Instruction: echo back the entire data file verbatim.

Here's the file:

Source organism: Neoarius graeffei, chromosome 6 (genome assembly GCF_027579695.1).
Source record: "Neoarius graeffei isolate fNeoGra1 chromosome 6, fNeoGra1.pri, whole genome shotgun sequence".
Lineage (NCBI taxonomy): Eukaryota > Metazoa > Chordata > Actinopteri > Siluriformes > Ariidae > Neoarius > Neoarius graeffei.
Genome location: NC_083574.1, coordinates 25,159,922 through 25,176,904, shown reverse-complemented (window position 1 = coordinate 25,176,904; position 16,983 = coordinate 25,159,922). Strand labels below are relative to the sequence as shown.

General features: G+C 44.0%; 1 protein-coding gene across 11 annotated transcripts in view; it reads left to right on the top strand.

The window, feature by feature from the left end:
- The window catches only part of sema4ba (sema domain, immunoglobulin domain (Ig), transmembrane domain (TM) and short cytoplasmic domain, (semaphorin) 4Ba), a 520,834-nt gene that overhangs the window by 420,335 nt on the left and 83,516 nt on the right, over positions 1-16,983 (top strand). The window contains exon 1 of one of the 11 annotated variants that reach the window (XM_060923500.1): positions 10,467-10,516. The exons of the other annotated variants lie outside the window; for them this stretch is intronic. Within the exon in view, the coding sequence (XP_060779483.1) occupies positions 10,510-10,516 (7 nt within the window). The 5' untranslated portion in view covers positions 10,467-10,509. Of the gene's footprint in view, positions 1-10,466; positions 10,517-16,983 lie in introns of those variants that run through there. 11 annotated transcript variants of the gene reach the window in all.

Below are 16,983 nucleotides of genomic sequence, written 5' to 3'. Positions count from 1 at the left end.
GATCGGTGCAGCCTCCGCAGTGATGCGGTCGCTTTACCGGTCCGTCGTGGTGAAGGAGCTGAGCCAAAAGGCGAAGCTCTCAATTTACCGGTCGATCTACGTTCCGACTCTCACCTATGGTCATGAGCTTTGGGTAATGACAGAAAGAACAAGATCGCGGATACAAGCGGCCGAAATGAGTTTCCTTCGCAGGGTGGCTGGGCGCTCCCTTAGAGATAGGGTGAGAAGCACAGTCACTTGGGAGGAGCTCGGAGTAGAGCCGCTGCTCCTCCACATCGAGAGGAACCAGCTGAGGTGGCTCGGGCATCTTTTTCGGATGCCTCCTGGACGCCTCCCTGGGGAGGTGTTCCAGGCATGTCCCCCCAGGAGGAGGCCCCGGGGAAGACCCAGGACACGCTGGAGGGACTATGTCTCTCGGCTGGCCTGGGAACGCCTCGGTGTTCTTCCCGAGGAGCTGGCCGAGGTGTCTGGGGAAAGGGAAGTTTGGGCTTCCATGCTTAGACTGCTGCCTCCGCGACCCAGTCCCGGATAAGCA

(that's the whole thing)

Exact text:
Source organism: Neoarius graeffei, chromosome 6 (genome assembly GCF_027579695.1).
Source record: "Neoarius graeffei isolate fNeoGra1 chromosome 6, fNeoGra1.pri, whole genome shotgun sequence".
Lineage (NCBI taxonomy): Eukaryota > Metazoa > Chordata > Actinopteri > Siluriformes > Ariidae > Neoarius > Neoarius graeffei.
Genome location: NC_083574.1, coordinates 25,159,922 through 25,176,904, shown reverse-complemented (window position 1 = coordinate 25,176,904; position 16,983 = coordinate 25,159,922). Strand labels below are relative to the sequence as shown.

General features: G+C 44.0%; 1 protein-coding gene across 11 annotated transcripts in view; it reads left to right on the top strand.

The window, feature by feature from the left end:
- The window catches only part of sema4ba (sema domain, immunoglobulin domain (Ig), transmembrane domain (TM) and short cytoplasmic domain, (semaphorin) 4Ba), a 520,834-nt gene that overhangs the window by 420,335 nt on the left and 83,516 nt on the right, over positions 1-16,983 (top strand). The window contains exon 1 of one of the 11 annotated variants that reach the window (XM_060923500.1): positions 10,467-10,516. The exons of the other annotated variants lie outside the window; for them this stretch is intronic. Within the exon in view, the coding sequence (XP_060779483.1) occupies positions 10,510-10,516 (7 nt within the window). The 5' untranslated portion in view covers positions 10,467-10,509. Of the gene's footprint in view, positions 1-10,466; positions 10,517-16,983 lie in introns of those variants that run through there. 11 annotated transcript variants of the gene reach the window in all.

Below are 16,983 nucleotides of genomic sequence, written 5' to 3'. Positions count from 1 at the left end.
GATCGGTGCAGCCTCCGCAGTGATGCGGTCGCTTTACCGGTCCGTCGTGGTGAAGGAGCTGAGCCAAAAGGCGAAGCTCTCAATTTACCGGTCGATCTACGTTCCGACTCTCACCTATGGTCATGAGCTTTGGGTAATGACAGAAAGAACAAGATCGCGGATACAAGCGGCCGAAATGAGTTTCCTTCGCAGGGTGGCTGGGCGCTCCCTTAGAGATAGGGTGAGAAGCACAGTCACTTGGGAGGAGCTCGGAGTAGAGCCGCTGCTCCTCCACATCGAGAGGAACCAGCTGAGGTGGCTCGGGCATCTTTTTCGGATGCCTCCTGGACGCCTCCCTGGGGAGGTGTTCCAGGCATGTCCCCCCAGGAGGAGGCCCCGGGGAAGACCCAGGACACGCTGGAGGGACTATGTCTCTCGGCTGGCCTGGGAACGCCTCGGTGTTCTTCCCGAGGAGCTGGCCGAGGTGTCTGGGGAAAGGGAAGTTTGGGCTTCCATGCTTAGACTGCTGCCTCCGCGACCCAGTCCCGGATAAGCA